No food is perfect, but the masterpiece of molecular gastronomy known as chicken nugget is aggressively imperfect. This is by design. Say what you will about the McDonald’s Quarter Pounder; the hamburger patty is made of nothing but USDA-inspected beef. The McNugget, by contrast, is an amalgamation of over 20 discrete ingredients — rib meat, breast meat, botanicals, chicken skin, sodium phosphates, autolyzed yeast extract, sodium acid pyrophosphate, safflower oil, dextrose, and other oddities — that are mixed, cut, molded, and fried in vegetable oil laced with the ominous-sounding (but innocuous) anti-foaming agent known as dimethylpolysiloxane.
And yet, the McNugget is the more delicious creation. Biting into a Quarter Pounder mimics the sensation of chomping down on an oil-soaked sponge. But dipping the engineered and salted protein disc that is the McNugget into a peel-away plastic-container filled with pure honey (and nothing else) is nearly a peerless fast-food experience. Until you try a better version at Wendy’s.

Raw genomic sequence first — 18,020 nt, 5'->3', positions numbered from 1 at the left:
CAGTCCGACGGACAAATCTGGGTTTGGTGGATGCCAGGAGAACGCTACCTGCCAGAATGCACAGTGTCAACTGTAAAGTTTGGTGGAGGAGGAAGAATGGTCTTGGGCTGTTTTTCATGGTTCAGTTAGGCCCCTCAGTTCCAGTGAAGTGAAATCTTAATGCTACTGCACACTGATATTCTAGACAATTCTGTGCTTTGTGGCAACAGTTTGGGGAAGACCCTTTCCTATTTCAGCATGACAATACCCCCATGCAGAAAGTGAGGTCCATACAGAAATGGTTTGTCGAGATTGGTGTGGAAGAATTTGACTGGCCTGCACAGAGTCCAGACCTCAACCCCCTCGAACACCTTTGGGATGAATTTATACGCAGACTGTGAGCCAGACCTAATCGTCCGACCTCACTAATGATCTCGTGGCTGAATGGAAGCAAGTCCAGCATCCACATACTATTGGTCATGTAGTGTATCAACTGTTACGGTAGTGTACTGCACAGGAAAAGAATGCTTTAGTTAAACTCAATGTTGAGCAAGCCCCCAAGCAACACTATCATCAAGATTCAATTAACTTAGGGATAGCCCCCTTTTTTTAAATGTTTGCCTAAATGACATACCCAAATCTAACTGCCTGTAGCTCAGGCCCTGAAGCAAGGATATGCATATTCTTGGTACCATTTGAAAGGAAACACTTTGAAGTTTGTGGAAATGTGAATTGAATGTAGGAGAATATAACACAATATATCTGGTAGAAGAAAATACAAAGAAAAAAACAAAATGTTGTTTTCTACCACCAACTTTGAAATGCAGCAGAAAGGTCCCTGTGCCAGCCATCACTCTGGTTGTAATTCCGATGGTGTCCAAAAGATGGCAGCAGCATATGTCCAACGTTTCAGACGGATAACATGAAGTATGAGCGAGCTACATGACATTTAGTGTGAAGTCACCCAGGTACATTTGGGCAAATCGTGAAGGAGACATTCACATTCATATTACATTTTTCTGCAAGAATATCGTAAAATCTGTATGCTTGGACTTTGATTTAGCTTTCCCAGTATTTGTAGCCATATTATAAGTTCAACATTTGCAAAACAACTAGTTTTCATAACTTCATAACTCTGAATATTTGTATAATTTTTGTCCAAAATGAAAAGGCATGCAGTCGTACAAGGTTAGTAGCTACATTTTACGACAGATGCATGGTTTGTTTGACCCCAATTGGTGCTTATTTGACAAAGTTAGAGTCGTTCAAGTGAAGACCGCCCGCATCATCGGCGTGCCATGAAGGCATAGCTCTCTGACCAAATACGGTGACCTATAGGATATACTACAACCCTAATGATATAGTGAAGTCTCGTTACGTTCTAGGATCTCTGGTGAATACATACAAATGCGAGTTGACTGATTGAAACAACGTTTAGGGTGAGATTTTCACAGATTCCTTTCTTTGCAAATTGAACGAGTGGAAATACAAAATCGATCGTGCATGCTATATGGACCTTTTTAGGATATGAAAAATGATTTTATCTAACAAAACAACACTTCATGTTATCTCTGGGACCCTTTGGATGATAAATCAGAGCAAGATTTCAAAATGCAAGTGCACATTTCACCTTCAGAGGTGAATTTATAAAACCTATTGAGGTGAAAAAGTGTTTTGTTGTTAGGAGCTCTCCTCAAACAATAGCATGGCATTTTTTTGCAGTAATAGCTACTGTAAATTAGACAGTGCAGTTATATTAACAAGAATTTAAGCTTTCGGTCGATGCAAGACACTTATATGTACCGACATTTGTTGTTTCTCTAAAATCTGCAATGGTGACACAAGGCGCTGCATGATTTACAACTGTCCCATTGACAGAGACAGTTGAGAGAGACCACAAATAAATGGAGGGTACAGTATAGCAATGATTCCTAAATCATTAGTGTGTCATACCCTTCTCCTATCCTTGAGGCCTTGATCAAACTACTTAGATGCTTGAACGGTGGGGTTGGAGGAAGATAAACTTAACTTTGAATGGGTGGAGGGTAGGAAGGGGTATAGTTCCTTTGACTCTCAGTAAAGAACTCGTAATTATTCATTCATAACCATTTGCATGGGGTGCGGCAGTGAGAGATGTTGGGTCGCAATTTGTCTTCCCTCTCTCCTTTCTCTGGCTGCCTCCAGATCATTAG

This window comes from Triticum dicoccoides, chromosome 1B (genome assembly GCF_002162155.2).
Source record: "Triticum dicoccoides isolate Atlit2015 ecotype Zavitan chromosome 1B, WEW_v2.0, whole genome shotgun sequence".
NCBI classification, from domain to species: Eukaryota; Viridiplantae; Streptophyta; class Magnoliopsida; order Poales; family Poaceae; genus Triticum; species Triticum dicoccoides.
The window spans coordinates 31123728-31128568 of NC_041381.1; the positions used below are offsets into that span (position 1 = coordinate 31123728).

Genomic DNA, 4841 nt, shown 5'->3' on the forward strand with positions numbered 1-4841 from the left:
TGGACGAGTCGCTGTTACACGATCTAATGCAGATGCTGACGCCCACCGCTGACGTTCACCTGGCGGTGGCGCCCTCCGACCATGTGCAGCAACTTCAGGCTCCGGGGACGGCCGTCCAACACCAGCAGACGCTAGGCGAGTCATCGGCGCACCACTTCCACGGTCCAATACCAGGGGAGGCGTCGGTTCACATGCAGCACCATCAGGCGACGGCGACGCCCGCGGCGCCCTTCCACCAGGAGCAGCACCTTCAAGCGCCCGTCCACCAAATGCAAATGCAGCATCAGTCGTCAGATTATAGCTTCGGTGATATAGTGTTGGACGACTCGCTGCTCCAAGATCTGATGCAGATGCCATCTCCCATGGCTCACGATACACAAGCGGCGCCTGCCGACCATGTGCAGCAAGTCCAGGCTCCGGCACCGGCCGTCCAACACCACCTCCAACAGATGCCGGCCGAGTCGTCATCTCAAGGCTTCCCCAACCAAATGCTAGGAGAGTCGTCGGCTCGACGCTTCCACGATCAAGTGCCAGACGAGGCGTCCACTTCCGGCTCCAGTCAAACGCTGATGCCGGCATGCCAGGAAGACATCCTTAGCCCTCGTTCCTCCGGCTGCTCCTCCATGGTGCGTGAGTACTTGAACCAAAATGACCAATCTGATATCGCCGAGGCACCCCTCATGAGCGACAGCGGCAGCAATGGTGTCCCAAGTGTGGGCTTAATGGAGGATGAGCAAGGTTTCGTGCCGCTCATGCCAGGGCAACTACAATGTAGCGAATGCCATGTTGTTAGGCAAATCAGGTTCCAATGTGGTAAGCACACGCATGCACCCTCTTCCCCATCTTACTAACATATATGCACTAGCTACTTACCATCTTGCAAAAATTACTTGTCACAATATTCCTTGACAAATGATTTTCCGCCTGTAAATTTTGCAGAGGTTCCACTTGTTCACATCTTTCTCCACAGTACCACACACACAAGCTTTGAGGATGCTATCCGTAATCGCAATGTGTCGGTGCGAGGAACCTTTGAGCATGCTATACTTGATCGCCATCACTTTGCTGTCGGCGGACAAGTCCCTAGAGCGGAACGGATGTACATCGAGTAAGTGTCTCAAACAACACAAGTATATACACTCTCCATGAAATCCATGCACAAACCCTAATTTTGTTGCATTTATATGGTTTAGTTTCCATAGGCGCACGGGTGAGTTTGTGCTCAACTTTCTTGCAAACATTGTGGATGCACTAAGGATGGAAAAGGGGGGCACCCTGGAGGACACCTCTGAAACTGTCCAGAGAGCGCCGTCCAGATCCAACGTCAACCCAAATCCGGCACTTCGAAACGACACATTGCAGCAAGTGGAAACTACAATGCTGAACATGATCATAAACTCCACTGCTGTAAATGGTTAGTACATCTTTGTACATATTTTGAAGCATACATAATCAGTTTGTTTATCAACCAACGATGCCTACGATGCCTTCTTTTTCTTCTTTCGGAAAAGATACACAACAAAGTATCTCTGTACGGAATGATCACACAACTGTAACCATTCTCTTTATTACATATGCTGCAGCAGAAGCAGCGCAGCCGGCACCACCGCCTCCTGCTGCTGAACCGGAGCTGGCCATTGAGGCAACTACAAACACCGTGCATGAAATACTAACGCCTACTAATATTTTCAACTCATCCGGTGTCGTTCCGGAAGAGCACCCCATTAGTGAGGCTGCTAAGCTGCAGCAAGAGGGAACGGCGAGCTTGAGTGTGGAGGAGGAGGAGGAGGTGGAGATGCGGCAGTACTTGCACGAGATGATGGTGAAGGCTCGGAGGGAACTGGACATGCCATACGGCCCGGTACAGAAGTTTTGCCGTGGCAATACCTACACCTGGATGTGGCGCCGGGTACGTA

I’ll take a chicken nugget any day over a chicken tender. If the tender is more pure product, more Jonathan Waxman, the nugget is more food science, more Wylie Dufresne, more manipulation — a polite way of saying more processed. It is cooking as transformation. It is more charcuterie than steak (albeit more mystery meat than artisanal sausage). The nugget is a dish that most high-minded establishments (or weeknight cooks) shy away from. The nugget, with its multisyllabic emulsifiers and stabilizers, is almost exclusively the domain of fast food.
The nugget is a gateway drug, a young child’s unwitting indoctrination into the corporate culinary industrial complex. I knew what a nugget was long before I was introduced to kale or capon. In fact, it is one of the first two dishes I remember eating on this earth (the other dish was baked Peconic Bay scallops, a dish that fits my lifetime narrative more elegantly).
The nugget is a mysterious MRE-style foodstuff that restaurants can serve, with minimal outrage, in the shape of a disc, star, fry, doughnut, and, in the case of a Taco Bell item that’s being test-marketed in areas of the country with a lower density of full-time food writers, a nacho chip. That’s right, a nacho chip made from chicken. I can’t wait to try it.
This is my fifth fast-food review for Eater — or sixth, if you count David Chang’s quick-service NYC spot Fuku. I cover these venues for a simple reason: People eat at them. Show up at a Wendy’s in New York at 11:30 p.m. on a weeknight and you’ll wait in line. Having spent a bit of time at various outposts of Popeyes, Burger King, and elsewhere, I can say without equivocation that you’ll encounter a more diverse crowd there than you would at most of the restaurants we critics cover.